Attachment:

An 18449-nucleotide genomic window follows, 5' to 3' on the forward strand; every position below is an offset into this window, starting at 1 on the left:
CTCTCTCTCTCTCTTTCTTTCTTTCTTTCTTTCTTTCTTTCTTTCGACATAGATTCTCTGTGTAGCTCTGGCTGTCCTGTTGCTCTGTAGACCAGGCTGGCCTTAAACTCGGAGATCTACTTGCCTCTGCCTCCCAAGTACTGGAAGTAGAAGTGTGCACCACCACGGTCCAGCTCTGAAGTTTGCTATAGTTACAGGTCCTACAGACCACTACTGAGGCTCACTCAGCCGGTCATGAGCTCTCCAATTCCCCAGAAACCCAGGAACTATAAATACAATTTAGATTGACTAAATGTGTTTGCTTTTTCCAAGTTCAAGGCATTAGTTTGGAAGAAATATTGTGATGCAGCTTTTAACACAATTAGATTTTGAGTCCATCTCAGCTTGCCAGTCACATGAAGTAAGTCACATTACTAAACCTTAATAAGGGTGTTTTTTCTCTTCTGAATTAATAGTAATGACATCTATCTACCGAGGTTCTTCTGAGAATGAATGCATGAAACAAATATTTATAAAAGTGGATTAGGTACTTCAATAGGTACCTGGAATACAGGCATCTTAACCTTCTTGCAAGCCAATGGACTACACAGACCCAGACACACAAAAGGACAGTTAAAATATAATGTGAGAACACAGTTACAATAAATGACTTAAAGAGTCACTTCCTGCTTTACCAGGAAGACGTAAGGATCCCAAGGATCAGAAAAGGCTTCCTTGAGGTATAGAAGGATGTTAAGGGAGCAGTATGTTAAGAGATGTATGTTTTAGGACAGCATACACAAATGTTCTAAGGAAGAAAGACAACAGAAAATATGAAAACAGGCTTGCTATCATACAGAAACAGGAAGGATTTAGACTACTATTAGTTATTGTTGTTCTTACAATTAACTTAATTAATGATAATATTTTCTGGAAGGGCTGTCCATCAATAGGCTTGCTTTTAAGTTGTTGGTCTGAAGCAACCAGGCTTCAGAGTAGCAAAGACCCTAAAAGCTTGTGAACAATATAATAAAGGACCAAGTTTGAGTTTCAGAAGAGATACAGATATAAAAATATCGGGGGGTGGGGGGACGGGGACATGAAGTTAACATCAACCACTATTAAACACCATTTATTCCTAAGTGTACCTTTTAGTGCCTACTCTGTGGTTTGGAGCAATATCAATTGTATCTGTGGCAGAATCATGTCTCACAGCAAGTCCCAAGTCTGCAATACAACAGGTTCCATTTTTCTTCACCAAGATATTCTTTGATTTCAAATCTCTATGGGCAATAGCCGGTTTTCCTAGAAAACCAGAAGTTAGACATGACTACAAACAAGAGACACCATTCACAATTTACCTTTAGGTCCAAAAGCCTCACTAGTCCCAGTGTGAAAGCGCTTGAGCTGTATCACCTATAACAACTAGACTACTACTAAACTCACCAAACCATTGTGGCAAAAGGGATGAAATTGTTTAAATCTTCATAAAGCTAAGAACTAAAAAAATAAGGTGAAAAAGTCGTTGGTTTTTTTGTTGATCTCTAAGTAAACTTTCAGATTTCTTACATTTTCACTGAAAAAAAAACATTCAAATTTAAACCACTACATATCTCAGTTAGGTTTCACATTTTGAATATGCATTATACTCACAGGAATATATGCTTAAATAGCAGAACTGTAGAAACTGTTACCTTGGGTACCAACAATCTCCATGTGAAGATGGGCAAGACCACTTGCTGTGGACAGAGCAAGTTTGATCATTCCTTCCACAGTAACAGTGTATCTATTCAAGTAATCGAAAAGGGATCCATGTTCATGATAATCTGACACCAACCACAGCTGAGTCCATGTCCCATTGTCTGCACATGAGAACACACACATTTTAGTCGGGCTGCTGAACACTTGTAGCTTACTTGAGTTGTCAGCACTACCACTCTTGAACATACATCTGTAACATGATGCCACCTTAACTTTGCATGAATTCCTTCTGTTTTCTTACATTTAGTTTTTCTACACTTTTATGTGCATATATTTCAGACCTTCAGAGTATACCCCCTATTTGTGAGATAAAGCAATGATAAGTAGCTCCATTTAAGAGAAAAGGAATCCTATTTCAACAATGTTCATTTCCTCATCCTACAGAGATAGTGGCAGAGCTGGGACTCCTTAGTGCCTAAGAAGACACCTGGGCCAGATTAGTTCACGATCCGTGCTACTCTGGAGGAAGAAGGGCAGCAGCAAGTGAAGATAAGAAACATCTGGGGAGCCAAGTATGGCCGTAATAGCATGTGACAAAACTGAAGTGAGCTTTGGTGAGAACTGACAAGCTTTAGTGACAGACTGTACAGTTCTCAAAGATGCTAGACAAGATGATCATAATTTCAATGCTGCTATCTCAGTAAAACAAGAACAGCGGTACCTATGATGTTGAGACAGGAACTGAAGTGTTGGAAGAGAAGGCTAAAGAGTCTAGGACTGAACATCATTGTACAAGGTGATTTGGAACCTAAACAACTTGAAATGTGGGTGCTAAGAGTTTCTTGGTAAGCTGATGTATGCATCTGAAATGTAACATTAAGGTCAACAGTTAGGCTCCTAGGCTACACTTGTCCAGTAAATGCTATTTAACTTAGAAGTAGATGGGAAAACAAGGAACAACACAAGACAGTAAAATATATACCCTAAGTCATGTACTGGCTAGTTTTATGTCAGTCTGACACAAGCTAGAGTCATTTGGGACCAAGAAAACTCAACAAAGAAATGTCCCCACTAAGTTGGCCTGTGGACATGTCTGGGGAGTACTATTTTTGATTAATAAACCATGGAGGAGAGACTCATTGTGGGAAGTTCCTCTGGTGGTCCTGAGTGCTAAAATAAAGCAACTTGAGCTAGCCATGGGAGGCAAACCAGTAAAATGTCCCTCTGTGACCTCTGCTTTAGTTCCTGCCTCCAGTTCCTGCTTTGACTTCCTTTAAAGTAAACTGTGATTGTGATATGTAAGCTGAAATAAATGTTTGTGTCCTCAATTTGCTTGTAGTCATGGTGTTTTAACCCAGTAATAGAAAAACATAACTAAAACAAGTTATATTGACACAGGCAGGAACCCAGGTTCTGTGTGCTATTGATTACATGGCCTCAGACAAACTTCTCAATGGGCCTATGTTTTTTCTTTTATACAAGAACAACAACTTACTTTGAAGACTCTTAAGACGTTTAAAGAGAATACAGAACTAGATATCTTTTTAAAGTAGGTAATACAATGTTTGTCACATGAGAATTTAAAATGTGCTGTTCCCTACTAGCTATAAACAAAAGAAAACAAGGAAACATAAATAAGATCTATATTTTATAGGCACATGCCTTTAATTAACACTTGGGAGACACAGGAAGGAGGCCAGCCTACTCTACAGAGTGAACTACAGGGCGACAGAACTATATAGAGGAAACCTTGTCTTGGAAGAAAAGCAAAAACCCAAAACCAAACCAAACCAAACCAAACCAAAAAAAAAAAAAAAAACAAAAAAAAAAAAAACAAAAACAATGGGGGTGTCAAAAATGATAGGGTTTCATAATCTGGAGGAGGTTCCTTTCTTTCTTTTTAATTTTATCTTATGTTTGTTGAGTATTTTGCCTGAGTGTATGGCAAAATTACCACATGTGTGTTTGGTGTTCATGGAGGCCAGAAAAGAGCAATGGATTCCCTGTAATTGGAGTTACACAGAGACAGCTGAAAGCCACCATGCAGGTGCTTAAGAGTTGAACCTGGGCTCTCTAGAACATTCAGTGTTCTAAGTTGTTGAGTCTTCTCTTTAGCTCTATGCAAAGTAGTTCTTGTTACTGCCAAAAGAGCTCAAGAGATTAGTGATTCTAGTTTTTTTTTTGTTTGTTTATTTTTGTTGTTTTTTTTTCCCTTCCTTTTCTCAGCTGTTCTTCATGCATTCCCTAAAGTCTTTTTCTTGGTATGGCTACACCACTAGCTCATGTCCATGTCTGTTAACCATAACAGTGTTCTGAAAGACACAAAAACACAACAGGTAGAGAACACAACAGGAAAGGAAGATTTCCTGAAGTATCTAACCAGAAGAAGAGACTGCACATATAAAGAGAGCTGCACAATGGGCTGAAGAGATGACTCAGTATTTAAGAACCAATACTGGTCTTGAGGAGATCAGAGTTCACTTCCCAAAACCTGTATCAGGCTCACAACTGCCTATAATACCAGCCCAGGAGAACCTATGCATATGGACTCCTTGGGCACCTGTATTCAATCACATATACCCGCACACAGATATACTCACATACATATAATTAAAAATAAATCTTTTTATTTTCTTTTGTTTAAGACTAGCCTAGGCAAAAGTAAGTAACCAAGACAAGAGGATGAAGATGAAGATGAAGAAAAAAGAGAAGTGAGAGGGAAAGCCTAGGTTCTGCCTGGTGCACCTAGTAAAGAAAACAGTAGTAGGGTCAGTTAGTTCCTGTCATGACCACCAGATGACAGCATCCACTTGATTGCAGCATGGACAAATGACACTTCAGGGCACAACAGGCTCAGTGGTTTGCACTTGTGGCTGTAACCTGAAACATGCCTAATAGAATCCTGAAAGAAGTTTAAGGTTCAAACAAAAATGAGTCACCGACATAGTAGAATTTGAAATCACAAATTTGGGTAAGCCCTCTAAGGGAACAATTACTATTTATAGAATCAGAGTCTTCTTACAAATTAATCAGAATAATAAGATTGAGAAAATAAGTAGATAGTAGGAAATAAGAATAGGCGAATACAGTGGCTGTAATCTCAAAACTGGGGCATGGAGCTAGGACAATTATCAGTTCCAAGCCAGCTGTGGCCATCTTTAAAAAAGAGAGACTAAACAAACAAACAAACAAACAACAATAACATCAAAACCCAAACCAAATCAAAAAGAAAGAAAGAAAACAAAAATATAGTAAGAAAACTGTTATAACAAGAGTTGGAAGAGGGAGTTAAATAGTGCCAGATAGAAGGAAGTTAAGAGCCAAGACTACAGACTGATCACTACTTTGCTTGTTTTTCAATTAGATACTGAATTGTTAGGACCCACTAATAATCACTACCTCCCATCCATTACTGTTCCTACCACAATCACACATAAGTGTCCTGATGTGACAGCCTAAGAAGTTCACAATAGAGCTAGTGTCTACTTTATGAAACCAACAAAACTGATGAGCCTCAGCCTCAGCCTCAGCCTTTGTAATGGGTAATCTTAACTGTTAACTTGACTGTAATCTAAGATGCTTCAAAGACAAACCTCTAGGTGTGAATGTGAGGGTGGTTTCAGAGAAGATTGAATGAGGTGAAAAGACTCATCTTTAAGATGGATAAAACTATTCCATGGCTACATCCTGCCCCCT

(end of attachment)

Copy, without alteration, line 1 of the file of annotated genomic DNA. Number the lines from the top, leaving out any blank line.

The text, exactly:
An 18449-nucleotide genomic window follows, 5' to 3' on the forward strand; every position below is an offset into this window, starting at 1 on the left: